Explanation Behind How Antenna is Designed in Mobile Phones

It is worth stepping back a moment and asking the question, “Why are the antennas placed where my hand is MOST likely to cover it?”  It’s a fair question.

The FCC puts strict limits on the amount of energy from a handheld device that may be absorbed by the body.  We call this Specific Absorbtion Rate, or SAR.  In the olden days, when I walked ten miles to school in three feet of snow, uphill in both directions, cell phones had pull-up antennas.  This allowed the designer to use a half-wave antenna variant, and put the point of maximum radiation somewhat away from the users cranium.  Of course, most people did not think it was necessary and kept the antenna stowed.  Motorola’s flip phone acutally had a second helical antenna that was switched into place when this was the case.  But, more importantly, SAR rules were not yet in effect.

Flip phones became yesterday’s style, and phones were becoming more monolithic.  Some phones, like the early Treo, kept the antenna in the traditional location at the top of the phone, near one edge, but reduced it to a short stub.  Whips became stubs, stubs became bumps, and finally antennas were embedded into the rectangular volume of the phone.  The trouble was SAR; if you left the antenna at the top, the user was now pressing it into their head, insuring lots of tissue heating.  Enter the bottom-located cellphone antenna.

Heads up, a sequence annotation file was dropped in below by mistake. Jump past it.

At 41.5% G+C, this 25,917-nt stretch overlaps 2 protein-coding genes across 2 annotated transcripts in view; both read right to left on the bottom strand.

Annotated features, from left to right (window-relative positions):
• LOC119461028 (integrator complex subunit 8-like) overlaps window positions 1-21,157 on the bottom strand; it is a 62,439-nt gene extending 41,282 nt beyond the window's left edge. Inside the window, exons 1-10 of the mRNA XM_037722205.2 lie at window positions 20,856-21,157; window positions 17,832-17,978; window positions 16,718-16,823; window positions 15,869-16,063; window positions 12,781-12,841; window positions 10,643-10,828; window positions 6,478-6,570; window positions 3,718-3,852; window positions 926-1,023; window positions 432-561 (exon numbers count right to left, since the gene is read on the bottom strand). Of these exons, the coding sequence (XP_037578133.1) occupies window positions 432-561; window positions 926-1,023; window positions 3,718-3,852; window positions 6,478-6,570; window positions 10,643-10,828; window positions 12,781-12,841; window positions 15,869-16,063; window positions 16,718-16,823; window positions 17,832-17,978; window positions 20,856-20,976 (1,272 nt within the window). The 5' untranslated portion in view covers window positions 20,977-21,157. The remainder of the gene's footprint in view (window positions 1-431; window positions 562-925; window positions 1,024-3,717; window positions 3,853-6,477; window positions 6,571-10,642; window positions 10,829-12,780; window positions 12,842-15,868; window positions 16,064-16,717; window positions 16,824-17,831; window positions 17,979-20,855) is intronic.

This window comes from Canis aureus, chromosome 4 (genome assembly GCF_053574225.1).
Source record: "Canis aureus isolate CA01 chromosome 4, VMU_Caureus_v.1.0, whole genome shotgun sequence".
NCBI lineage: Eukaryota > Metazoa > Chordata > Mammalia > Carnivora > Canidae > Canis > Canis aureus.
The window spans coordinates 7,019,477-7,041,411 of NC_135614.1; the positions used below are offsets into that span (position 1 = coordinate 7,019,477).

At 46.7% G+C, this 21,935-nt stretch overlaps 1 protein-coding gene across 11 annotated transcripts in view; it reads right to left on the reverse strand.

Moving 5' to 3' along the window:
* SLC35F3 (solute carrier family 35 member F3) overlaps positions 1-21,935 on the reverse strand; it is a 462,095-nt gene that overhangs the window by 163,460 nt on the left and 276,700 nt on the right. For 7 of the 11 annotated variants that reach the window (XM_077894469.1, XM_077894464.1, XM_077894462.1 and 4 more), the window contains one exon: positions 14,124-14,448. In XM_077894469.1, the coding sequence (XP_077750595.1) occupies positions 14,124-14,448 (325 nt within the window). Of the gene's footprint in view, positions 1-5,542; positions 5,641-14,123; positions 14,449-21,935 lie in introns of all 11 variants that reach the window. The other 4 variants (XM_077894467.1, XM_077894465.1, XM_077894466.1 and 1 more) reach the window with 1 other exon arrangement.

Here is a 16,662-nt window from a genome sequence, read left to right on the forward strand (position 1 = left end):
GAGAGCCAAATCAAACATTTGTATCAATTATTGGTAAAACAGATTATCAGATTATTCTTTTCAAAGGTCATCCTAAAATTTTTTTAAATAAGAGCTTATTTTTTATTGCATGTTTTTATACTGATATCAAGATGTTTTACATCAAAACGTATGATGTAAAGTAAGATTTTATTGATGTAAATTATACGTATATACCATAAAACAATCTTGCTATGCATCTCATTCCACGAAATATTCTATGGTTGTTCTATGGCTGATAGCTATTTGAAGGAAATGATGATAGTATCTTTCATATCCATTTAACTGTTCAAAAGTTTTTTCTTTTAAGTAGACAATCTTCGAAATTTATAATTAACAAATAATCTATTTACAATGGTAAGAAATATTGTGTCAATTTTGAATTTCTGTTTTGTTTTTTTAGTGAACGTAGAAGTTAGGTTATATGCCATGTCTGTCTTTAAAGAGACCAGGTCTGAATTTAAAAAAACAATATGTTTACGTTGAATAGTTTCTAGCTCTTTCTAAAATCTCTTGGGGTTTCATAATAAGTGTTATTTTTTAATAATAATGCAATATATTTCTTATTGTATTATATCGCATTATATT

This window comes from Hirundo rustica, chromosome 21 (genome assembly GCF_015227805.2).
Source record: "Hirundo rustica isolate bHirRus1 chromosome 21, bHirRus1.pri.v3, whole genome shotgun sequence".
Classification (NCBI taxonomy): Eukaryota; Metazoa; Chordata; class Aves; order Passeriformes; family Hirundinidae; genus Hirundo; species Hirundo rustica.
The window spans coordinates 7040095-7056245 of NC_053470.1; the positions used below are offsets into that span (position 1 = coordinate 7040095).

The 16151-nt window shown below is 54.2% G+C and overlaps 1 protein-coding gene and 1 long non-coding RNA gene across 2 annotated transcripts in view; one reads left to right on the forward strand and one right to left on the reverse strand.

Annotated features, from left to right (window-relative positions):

Just about every cell phone in current production has the antenna located at the bottom.  This insures that the radiating portion of the antenna is furthest from the head.  Apple was not the first to locate the antenna on the bottom, and certainly won’t be the last.  The problem is that humans have their hands below their ears, so the most natural position for the hand is covering the antenna.  This can’t be a good design decision, can it?  How can we be stuck with this conundrum?  It’s the FCC’s fault.

I’m a concerned about ’tissue heating’ mentioned in the article. Is it something to worry about?